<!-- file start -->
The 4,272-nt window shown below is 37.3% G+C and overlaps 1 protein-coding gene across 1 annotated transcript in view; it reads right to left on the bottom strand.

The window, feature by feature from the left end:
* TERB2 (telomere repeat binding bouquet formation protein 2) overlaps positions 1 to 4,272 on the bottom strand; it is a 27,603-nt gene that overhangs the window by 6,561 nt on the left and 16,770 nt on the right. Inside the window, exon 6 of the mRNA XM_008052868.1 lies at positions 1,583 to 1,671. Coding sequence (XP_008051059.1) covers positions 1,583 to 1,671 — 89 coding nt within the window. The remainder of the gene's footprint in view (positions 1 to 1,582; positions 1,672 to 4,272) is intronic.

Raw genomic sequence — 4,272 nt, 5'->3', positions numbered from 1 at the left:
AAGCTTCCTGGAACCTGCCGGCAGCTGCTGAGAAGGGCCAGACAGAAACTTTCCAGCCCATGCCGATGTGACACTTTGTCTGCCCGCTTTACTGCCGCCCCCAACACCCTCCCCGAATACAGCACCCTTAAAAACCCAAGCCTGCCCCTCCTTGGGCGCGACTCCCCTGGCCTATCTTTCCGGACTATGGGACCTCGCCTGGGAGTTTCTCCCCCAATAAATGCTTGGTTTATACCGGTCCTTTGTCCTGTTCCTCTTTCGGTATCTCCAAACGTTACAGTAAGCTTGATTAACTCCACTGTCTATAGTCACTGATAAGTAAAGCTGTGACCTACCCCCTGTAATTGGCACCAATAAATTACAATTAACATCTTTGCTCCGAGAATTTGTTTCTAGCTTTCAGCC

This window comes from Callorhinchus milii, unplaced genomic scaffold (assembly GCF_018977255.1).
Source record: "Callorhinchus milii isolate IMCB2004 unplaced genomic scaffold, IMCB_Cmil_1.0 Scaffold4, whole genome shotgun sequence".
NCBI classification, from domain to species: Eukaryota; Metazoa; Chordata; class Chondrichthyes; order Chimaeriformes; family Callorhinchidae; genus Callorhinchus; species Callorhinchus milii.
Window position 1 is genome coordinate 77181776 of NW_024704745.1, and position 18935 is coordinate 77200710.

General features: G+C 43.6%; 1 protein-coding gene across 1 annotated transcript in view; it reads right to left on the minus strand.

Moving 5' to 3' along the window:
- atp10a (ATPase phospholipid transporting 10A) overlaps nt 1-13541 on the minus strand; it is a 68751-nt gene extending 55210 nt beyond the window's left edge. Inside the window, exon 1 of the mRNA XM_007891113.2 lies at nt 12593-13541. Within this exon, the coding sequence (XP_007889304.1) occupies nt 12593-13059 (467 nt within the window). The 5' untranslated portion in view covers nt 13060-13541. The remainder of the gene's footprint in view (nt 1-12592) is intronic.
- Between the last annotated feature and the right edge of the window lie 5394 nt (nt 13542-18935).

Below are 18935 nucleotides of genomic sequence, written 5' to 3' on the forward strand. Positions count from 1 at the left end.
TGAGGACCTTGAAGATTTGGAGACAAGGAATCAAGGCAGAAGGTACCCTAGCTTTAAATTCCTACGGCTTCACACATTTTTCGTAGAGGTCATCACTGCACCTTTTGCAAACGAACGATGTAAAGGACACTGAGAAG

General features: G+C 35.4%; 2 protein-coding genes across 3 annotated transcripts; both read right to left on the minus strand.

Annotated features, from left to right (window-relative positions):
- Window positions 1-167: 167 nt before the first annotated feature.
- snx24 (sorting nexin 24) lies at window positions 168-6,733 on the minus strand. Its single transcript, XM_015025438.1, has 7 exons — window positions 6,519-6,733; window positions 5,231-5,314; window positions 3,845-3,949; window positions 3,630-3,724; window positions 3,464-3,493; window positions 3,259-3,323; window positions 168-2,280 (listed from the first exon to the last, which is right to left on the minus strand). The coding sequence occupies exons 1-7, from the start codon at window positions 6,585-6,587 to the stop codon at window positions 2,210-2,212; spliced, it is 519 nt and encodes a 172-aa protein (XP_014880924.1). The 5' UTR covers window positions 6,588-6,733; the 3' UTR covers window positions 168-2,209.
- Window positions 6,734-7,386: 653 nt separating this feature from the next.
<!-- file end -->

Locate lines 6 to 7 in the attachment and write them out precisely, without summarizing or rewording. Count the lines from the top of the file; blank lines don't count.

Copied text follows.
This window comes from Callorhinchus milii, unplaced genomic scaffold (assembly GCF_018977255.1).
Source record: "Callorhinchus milii isolate IMCB2004 unplaced genomic scaffold, IMCB_Cmil_1.0 Scaffold4, whole genome shotgun sequence".